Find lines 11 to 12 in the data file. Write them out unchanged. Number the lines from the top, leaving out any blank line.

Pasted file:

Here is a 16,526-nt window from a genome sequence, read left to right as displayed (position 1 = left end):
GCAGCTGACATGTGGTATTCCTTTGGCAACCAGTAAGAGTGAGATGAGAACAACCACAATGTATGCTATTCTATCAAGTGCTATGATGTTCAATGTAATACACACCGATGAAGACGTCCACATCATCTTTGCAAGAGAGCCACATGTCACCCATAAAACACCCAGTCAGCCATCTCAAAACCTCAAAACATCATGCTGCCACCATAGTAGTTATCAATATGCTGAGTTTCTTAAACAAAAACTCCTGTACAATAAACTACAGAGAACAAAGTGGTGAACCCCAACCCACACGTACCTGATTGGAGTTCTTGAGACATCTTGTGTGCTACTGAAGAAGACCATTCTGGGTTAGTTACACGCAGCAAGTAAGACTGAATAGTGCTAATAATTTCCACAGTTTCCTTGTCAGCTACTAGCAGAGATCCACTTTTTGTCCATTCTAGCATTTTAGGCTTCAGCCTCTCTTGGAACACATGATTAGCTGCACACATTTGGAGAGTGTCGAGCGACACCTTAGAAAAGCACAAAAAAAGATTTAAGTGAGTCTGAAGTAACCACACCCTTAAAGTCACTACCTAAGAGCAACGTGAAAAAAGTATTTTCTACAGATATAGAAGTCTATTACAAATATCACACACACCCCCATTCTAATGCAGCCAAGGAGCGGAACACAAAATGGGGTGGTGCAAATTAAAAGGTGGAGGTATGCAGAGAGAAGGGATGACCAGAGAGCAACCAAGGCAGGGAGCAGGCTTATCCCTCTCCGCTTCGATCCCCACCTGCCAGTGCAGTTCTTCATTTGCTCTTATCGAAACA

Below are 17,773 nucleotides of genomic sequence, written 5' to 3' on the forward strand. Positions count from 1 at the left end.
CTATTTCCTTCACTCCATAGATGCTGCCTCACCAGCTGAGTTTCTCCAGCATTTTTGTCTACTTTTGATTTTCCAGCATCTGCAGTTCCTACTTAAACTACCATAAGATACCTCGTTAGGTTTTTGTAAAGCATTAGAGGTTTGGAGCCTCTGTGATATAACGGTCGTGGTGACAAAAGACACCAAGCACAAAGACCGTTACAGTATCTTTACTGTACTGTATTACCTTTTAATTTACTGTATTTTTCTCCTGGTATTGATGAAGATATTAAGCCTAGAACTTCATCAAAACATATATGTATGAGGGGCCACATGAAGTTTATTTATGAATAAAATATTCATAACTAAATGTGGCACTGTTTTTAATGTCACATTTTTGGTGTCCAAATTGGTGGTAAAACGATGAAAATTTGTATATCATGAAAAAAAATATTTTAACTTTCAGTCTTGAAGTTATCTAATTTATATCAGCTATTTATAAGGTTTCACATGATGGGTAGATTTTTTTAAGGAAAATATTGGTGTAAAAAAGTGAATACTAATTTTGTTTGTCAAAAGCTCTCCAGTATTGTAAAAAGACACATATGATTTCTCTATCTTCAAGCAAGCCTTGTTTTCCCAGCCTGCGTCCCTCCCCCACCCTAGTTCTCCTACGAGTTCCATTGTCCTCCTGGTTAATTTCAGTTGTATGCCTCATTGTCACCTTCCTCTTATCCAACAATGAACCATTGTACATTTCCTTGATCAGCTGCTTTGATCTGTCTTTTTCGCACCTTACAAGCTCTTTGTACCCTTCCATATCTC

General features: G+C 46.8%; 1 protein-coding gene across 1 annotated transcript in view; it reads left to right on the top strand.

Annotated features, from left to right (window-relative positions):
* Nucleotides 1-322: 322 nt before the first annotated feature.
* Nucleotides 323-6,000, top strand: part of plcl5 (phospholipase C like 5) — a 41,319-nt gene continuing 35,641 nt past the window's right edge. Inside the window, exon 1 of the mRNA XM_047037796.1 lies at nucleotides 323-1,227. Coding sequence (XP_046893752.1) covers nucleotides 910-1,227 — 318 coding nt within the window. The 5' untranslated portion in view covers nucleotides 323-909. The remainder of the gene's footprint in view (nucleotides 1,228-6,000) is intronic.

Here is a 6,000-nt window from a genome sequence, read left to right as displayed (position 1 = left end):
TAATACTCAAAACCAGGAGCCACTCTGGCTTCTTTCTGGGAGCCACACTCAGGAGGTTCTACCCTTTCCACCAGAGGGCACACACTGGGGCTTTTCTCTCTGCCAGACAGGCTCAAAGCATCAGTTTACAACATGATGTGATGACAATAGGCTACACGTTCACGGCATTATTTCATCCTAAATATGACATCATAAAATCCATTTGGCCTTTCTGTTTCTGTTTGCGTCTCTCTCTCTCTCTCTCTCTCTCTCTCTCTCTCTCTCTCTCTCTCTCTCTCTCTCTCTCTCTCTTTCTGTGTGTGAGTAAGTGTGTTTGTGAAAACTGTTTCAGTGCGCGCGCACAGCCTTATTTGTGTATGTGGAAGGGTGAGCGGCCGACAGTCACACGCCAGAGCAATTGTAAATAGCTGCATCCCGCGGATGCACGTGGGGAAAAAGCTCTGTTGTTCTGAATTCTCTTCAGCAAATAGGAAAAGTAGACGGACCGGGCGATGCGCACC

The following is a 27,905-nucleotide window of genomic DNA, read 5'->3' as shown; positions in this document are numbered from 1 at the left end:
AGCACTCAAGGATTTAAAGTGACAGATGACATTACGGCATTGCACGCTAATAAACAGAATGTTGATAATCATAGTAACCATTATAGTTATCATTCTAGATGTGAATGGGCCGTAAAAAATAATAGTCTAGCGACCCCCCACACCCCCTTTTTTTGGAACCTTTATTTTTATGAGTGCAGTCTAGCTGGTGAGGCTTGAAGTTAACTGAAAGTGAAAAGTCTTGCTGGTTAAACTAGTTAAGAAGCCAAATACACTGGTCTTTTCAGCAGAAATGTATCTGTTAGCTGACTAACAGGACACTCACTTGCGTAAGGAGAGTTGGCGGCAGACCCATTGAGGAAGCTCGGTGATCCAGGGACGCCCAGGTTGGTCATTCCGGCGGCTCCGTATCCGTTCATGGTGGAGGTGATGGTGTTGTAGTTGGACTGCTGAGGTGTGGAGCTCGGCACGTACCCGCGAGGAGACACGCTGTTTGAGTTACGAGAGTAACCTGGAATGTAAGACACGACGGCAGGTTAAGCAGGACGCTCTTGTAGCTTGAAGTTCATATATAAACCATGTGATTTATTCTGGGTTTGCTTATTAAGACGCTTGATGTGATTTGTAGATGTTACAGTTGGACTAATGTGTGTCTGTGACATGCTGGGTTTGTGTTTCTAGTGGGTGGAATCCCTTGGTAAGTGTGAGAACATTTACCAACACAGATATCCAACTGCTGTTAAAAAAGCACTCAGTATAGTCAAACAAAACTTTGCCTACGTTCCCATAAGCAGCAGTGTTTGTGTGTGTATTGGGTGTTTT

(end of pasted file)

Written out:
The following is a 27,905-nucleotide window of genomic DNA, read 5'->3' as shown; positions in this document are numbered from 1 at the left end:
AGCACTCAAGGATTTAAAGTGACAGATGACATTACGGCATTGCACGCTAATAAACAGAATGTTGATAATCATAGTAACCATTATAGTTATCATTCTAGATGTGAATGGGCCGTAAAAAATAATAGTCTAGCGACCCCCCACACCCCCTTTTTTTGGAACCTTTATTTTTATGAGTGCAGTCTAGCTGGTGAGGCTTGAAGTTAACTGAAAGTGAAAAGTCTTGCTGGTTAAACTAGTTAAGAAGCCAAATACACTGGTCTTTTCAGCAGAAATGTATCTGTTAGCTGACTAACAGGACACTCACTTGCGTAAGGAGAGTTGGCGGCAGACCCATTGAGGAAGCTCGGTGATCCAGGGACGCCCAGGTTGGTCATTCCGGCGGCTCCGTATCCGTTCATGGTGGAGGTGATGGTGTTGTAGTTGGACTGCTGAGGTGTGGAGCTCGGCACGTACCCGCGAGGAGACACGCTGTTTGAGTTACGAGAGTAACCTGGAATGTAAGACACGACGGCAGGTTAAGCAGGACGCTCTTGTAGCTTGAAGTTCATATATAAACCATGTGATTTATTCTGGGTTTGCTTATTAAGACGCTTGATGTGATTTGTAGATGTTACAGTTGGACTAATGTGTGTCTGTGACATGCTGGGTTTGTGTTTCTAGTGGGTGGAATCCCTTGGTAAGTGTGAGAACATTTACCAACACAGATATCCAACTGCTGTTAAAAAAGCACTCAGTATAGTCAAACAAAACTTTGCCTACGTTCCCATAAGCAGCAGTGTTTGTGTGTGTATTGGGTGTTTT